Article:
Implementation of Controls: Implement new controls and enhancements as required by the updated standard. This may involve deploying additional security measures or refining existing processes.

Third-Party Audits: Schedule a third-party audit to assess compliance with ISO 27001:2022. Work closely with auditors to address any non-conformities identified during the audit process.


The transition from ISO 27001:2013 to ISO 27001:2022 represents a significant milestone in the ongoing evolution of information security management. By embracing the updated standard, organizations can strengthen their resilience against evolving cyber threats, enhance stakeholder trust, and demonstrate a commitment to safeguarding sensitive information. Through proactive preparation and strategic implementation, organizations can navigate the transition smoothly and position themselves for long-term success in an increasingly digital world.


What are the main changes in ISO/IEC 27001 2022?
35 controls remain unchanged, 57 have been merged, 23 others have been renamed and 11 new ones have been introduced. This takes the controls from 114 to 93, spread over 4 categories.

The term “International standard” has been replaced with “document” throughout
Some English phrases have been amended to allow for easier translation
There are also changes to align with the ISO harmonised approach:
Numbering re-structure
The requirement to define processes needed for implementing the ISMS and their interactions
The explicit requirement to communicate organisational roles relevant to information security within the organisation
New clause 6.3 – Planning of Changes
New requirement to ensure the organisation determines how to communicate as part of clause 7.4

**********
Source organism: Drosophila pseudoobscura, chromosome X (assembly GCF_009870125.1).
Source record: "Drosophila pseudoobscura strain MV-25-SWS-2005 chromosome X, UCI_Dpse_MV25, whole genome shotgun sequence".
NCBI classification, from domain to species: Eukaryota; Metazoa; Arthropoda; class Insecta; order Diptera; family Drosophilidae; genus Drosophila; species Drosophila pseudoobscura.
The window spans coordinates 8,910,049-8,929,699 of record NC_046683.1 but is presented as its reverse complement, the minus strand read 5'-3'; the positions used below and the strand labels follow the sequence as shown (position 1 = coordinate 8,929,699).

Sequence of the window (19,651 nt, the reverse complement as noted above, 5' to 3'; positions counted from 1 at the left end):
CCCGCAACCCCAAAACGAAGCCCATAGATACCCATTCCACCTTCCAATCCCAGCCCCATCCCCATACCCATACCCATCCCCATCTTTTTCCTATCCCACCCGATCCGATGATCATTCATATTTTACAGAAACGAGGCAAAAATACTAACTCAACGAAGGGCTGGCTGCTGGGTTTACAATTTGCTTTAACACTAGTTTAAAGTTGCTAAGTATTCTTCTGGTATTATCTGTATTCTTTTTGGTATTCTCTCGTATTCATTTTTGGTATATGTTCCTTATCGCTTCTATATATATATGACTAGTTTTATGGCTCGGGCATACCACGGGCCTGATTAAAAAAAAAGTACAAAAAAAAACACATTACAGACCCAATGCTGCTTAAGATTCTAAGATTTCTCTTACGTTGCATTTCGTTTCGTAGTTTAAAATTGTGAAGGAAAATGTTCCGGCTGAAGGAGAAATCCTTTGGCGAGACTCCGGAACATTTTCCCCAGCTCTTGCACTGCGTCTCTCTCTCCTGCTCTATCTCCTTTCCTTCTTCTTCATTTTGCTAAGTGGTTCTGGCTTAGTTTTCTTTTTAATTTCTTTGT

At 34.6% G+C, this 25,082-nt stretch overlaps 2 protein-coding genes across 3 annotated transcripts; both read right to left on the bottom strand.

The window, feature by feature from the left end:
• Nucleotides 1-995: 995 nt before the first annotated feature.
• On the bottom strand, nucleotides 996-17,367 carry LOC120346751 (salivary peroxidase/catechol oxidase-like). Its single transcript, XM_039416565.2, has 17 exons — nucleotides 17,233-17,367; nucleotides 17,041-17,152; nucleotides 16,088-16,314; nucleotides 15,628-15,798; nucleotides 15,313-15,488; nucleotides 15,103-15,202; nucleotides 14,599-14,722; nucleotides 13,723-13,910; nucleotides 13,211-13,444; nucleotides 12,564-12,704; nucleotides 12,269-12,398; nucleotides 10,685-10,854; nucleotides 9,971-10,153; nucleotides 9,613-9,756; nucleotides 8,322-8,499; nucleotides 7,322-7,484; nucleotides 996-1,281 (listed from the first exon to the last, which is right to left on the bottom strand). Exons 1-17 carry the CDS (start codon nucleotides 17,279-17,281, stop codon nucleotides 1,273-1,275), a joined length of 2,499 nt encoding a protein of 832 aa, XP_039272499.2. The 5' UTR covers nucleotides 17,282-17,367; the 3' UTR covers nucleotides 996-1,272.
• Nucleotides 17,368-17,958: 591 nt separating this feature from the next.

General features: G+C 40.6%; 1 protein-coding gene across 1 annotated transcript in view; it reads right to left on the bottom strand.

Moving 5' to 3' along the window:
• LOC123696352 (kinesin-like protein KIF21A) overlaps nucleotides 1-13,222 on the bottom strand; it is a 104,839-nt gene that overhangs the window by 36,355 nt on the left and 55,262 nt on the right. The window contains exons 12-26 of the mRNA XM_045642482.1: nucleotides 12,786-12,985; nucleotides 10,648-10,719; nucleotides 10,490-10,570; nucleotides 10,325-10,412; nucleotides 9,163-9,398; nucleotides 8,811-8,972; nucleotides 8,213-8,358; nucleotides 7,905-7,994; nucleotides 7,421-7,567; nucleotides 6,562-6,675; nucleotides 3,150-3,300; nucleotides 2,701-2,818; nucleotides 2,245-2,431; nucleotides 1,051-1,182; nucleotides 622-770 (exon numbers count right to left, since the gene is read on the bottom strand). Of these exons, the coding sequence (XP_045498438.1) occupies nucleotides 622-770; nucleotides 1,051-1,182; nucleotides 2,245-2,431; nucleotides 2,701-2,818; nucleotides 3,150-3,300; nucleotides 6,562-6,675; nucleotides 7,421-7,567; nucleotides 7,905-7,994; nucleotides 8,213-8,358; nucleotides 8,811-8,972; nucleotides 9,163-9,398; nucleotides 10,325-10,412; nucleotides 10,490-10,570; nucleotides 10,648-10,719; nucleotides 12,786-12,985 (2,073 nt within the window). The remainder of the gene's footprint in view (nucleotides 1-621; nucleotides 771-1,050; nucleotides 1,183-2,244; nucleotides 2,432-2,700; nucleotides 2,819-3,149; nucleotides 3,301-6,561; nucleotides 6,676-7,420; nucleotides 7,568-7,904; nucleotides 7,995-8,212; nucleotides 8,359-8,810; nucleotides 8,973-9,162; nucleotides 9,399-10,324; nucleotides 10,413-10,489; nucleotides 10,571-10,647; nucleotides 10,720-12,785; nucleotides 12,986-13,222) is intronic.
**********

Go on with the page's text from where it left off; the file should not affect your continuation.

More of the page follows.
New requirements to establish criteria for operational processes and implement control of the processes
The most significant modifications in this revision occur in Annex A, mirroring the alterations made in ISO/IEC 27002:2022. These include:
A restructured format consolidates the content into four main categories: Organisational, People, Physical, and Technological, a reduction from the prior 14 sections.
The quantity of controls has been trimmed down from 114 to 93.
There’s been a remix of controls – some have amalgamated, some have been eliminated, new ones have surfaced, and others have received updates.
Introduction of the attribute concept.
Aligning with the prevalent terminology within the realm of digital security, the five attributes introduced are: Control type, Information security properties, Cybersecurity concepts, Operational capabilities, and Security domains.


Changes in detail
Clause 3 “Definitions”
This segment now incorporates references to the ISO online browsing platform and the IEC Electropedia, which host the terminology databases. The inclusion of these hyperlinks significantly simplifies the process of reviewing terminology to obtain a clearer understanding of clauses and controls.

Clause 4.2 “Understanding the needs and expectations of interested parties”
The inclusion of item (c) stipulating “which of these requirements will be addressed through the information security management system” indicates that greater clarity will be required concerning the expectations of interested parties.

Clause 4.4 “Information security management system”